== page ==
WASHINGTON — A small satellite mission funded by the U.S. Space Force to provide weather data from low Earth orbit launched to orbit March 4. This marked the Space Force’s second attempt to deploy the weather-imaging mission, a year after the initial satellite failed to separate from the launch vehicle.

The Electro-Optical/Infrared (EO/IR) Weather Systems (EWS) demonstration cubesat — built by Orion Space Solutions — launched aboard the SpaceX Transporter-10 rideshare mission from Vandenberg Space Force Base.

Over a planned one-year demonstration, the Space Force wants to assess the capabilities of the cubesat to provide timely weather imagery data from space. This is a priority for the Defense Department that needs to fill a gap in weather coverage as the military’s decades-old Defense Meteorological Satellite Program satellites are running out of fuel and projected to be out of service in the near future.

Demo to inform future program

“The EWS cubesat technical demonstration effort represents SSC’s continued commitment to working with non-traditional partners,” said Lt. Col. Joe Maguadog, EWS materiel leader and program manager at the Space Systems Command.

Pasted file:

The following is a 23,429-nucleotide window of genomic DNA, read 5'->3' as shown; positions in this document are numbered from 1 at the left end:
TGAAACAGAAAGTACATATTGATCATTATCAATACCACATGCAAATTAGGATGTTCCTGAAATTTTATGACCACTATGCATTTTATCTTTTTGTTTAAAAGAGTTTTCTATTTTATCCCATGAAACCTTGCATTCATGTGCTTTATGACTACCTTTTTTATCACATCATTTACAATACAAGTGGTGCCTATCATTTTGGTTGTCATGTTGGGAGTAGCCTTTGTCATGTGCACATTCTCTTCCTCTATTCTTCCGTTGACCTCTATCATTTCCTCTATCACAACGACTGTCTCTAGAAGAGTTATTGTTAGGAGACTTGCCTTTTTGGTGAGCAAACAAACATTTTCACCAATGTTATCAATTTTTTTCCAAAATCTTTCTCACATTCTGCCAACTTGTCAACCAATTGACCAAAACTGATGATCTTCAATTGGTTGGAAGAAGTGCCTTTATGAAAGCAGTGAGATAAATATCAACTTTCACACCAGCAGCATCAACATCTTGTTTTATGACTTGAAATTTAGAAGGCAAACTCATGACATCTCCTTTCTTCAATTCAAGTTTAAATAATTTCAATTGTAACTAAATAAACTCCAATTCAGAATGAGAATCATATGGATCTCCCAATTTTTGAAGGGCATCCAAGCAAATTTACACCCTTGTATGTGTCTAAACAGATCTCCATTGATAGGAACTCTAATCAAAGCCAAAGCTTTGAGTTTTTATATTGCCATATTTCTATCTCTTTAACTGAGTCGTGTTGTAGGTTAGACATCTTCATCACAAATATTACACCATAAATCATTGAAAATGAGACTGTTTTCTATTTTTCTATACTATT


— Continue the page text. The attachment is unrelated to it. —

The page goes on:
“This demonstration will inform our transition toward a more affordable, scalable, and resilient EO/IR weather constellation,” he said March 5.

In June 2020, the Space Systems Command selected two vendors for EWS demonstrations. Orion Space Solutions, based in Louisville, Colorado, got a contract to build a cubesat. Another EO/IR weather imaging satellite is being developed by San Diego, California-based General Atomics Electromagnetic Systems for delivery in 2025.

Both demonstration satellites will collect weather imaging and cloud characterization data from low polar orbits.

A previous EWS cubesat technology demonstration launched on the SpaceX Transporter-6 rideshare mission in January 2023 but experienced an on-orbit separation anomaly.

The Space Systems Command awarded Orion Space Systems a new contract to build another satellite that launched on Transporter-10.

The U.S. military and allies rely on weather data from satellites to plan military operators such as flight routes, combat search and rescue, maritime surface tracking efforts, enemy missile observation and intelligence collection.

The Space Force also is exploring the possibility of buying weather data as a service as an alternative to buying and operating satellites.

Sandra Erwin writes about military space programs, policy, technology and the industry that supports this sector. She has covered the military, the Pentagon, Congress and the defense industry for nearly two decades as editor of NDIA’s National Defense...